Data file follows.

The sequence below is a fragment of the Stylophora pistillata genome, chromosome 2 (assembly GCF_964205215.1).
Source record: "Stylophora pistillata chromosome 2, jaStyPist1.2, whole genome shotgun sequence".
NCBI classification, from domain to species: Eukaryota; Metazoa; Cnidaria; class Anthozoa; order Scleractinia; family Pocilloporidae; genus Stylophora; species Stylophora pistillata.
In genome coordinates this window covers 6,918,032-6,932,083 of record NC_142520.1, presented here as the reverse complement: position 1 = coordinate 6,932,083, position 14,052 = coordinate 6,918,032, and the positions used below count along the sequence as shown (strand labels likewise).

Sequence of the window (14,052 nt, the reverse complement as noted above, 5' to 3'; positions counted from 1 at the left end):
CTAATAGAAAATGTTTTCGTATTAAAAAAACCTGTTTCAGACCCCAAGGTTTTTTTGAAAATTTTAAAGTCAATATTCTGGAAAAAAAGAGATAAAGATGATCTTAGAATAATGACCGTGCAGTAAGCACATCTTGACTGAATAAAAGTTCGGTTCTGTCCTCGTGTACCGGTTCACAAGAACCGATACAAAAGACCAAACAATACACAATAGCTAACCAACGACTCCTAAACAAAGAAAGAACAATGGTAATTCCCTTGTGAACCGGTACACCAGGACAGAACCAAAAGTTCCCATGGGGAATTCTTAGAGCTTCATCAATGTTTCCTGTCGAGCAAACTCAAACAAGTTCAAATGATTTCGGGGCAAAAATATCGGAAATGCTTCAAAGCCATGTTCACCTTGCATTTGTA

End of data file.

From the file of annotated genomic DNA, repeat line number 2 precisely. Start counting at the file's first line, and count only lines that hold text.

Source record: "Stylophora pistillata chromosome 2, jaStyPist1.2, whole genome shotgun sequence".